Greene County represented in fight against substance abuse at statewide Opioid Summit

INDIANAPOLIS – County prosecutors and other personnel from the offices of county prosecutors from all over the state were in attendance on Wednesday, July 25, for the Indiana Court system’s statewide substance abuse summit.

The Indiana Supreme Court convened teams from every county as part of the judicial branch’s pledge to help fight the public health crisis. The Court invited county leaders and stakeholders to attend the summit, from prosecutors and judges, public defenders, probation officers, law enforcement officials,  doctors and other medical professionals as well as representatives from the Department of Child Services.

The Summit was sponsored by the Indiana Supreme Court, Indiana Family and Social Services Administration, Indiana University Addictions Grand Challenge, and the Association of Indiana Counties.

The Indiana Prosecuting Attorneys Council (IPAC) reported all 92 counties in the state were represented in some capacity at the event and that attendance by numerous prosecutors showed a commitment to confronting the state’s ongoing substance abuse problem and learning best practices for how to deal with and treat people struggling with addiction.

Greene County representatives attending the summit included Greene Superior Judge Dena Martin, Investigator Julie Criger from the Greene County Prosecutor’s Office, Nicole Noel from Greene County Drug and Alcohol Services as well as a representative from Greene County Department of Child Services and medical staff from the Greene County Sheriff’s Department.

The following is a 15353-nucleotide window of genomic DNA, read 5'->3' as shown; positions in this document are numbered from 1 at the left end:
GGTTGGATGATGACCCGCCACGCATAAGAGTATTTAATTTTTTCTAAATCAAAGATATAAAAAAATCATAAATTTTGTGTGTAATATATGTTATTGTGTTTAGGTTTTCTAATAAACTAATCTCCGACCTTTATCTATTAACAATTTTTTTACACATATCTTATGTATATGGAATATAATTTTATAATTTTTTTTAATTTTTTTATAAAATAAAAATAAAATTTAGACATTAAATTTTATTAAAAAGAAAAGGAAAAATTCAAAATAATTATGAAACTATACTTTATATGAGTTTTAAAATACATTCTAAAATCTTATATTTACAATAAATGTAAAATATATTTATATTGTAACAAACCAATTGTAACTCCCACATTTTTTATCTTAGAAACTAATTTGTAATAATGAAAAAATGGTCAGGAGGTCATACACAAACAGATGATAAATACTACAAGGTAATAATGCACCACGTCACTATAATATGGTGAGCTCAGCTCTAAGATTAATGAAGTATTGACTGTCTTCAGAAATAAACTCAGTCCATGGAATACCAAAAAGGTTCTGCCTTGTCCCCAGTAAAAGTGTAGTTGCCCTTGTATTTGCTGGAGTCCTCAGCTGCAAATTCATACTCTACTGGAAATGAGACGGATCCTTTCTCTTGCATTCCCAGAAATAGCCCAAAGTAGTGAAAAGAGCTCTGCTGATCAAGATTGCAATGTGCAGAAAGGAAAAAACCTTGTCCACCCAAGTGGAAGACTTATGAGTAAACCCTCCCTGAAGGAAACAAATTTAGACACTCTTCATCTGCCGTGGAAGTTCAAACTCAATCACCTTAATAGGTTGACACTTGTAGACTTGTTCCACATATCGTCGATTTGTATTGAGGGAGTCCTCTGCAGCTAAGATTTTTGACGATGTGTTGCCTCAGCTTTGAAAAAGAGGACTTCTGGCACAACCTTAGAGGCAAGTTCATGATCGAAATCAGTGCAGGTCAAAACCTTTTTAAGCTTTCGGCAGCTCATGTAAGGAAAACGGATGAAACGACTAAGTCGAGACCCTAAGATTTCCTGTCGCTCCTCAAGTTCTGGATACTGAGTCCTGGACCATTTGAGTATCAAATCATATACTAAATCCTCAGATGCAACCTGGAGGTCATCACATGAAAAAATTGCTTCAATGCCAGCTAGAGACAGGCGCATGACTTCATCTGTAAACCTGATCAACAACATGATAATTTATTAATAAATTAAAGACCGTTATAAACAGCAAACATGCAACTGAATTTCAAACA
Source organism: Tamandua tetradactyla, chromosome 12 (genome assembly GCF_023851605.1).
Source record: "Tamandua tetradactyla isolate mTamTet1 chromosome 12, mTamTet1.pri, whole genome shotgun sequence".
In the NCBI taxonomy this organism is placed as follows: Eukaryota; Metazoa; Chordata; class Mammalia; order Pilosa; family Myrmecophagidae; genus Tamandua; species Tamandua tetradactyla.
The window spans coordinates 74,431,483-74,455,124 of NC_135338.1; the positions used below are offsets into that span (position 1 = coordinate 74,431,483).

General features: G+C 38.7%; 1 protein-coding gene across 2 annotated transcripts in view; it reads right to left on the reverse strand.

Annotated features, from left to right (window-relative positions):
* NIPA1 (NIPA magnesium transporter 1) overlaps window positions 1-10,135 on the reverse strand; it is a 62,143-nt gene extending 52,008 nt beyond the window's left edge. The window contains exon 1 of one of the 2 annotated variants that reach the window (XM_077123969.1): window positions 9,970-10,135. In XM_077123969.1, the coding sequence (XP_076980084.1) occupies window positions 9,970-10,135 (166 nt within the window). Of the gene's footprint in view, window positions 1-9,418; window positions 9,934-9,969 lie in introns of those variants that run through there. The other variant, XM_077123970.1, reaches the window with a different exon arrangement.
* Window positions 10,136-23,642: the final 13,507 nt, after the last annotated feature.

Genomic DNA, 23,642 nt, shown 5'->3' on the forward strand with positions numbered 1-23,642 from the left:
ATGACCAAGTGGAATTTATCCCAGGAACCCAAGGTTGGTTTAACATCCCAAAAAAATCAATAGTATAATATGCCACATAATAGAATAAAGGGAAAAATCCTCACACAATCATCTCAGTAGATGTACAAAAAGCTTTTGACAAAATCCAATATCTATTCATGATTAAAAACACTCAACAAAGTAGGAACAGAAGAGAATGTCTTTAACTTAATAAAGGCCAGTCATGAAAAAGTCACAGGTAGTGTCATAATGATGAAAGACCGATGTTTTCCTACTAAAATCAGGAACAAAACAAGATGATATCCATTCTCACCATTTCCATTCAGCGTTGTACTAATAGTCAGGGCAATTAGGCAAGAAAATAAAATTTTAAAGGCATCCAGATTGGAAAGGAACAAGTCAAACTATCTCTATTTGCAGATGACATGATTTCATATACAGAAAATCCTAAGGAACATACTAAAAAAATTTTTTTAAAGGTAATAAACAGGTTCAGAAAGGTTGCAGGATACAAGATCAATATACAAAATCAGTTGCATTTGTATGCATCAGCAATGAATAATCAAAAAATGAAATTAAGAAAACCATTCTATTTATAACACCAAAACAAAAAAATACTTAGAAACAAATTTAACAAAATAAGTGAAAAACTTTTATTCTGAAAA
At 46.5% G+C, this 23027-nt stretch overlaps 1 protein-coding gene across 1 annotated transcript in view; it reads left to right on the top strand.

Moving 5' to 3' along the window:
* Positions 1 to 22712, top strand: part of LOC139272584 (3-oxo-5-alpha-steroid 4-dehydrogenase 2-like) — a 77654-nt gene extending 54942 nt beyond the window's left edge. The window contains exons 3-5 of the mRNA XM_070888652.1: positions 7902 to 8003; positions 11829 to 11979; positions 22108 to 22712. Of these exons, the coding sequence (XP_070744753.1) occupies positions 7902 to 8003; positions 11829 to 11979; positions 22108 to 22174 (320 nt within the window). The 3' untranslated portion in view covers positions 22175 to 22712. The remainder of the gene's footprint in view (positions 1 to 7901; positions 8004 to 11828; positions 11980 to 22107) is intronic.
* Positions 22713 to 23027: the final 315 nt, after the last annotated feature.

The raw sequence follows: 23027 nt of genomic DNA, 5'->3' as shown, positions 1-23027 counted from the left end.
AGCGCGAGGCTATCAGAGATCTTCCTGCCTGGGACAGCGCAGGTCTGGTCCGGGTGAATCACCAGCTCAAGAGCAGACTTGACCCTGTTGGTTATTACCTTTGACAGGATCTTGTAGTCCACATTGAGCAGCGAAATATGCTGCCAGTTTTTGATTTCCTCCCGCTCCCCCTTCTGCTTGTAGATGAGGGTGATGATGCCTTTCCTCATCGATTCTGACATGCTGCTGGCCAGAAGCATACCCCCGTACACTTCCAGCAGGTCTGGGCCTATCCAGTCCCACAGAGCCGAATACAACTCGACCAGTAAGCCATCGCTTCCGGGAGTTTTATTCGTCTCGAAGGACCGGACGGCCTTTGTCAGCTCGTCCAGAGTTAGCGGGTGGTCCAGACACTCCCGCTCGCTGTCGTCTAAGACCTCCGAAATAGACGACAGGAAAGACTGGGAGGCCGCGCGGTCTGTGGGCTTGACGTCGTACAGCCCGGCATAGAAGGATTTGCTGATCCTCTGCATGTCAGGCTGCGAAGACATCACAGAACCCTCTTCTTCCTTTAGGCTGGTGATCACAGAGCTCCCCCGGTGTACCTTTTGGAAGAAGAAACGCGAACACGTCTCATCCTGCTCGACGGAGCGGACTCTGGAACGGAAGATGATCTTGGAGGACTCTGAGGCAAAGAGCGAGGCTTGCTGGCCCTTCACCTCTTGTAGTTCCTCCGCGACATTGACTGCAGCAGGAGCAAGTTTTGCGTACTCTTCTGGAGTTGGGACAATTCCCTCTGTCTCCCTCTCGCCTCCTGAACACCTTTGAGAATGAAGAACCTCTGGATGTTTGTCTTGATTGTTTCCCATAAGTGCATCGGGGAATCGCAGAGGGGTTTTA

"As a prosecuting attorney, public safety is paramount and if there is an opportunity to make our communities safer we have a responsibility to explore those options," said Ric Hertel, Ripley County prosecutor. "It was encouraging to see people from varied disciplines come together with like goals in mind."

Attendees heard in-depth discussions about Medication Assisted Treatment to help combat the cravings and withdrawals of substance abuse. Medication Assisted Treatment must have proper assessments and protocols in place to avoid diversion and misuse of these medicines. Careful monitoring and accountability is a must for these programs to be successful.  

Whether it is opioids or some other abused drug, every county in Indiana has felt a strain due to substance abuse. Pat Harrington, prosecutor for Tippecanoe County, said the effects of the ongoing drug crisis is manifesting itself in his office via loaded court dockets dealing with drug issues.

“Across the state, everyone is loaded down with drug cases, we don’t have enough people in our office,” Harrington said. “And I’m hearing that from everyone I’ve talked to.”

The hope with a carefully and competently monitored Medication Assisted Treatment is that people regularly taking medication to suppress the urge to abuse drugs may be less likely to re-offend or overdose. Often it takes up to two years for the brain to heal from the damage caused by substance abuse. Fewer people going through the justice system will give some relief to courts, attorneys and local jails. Most importantly it will make Indiana healthier and safer.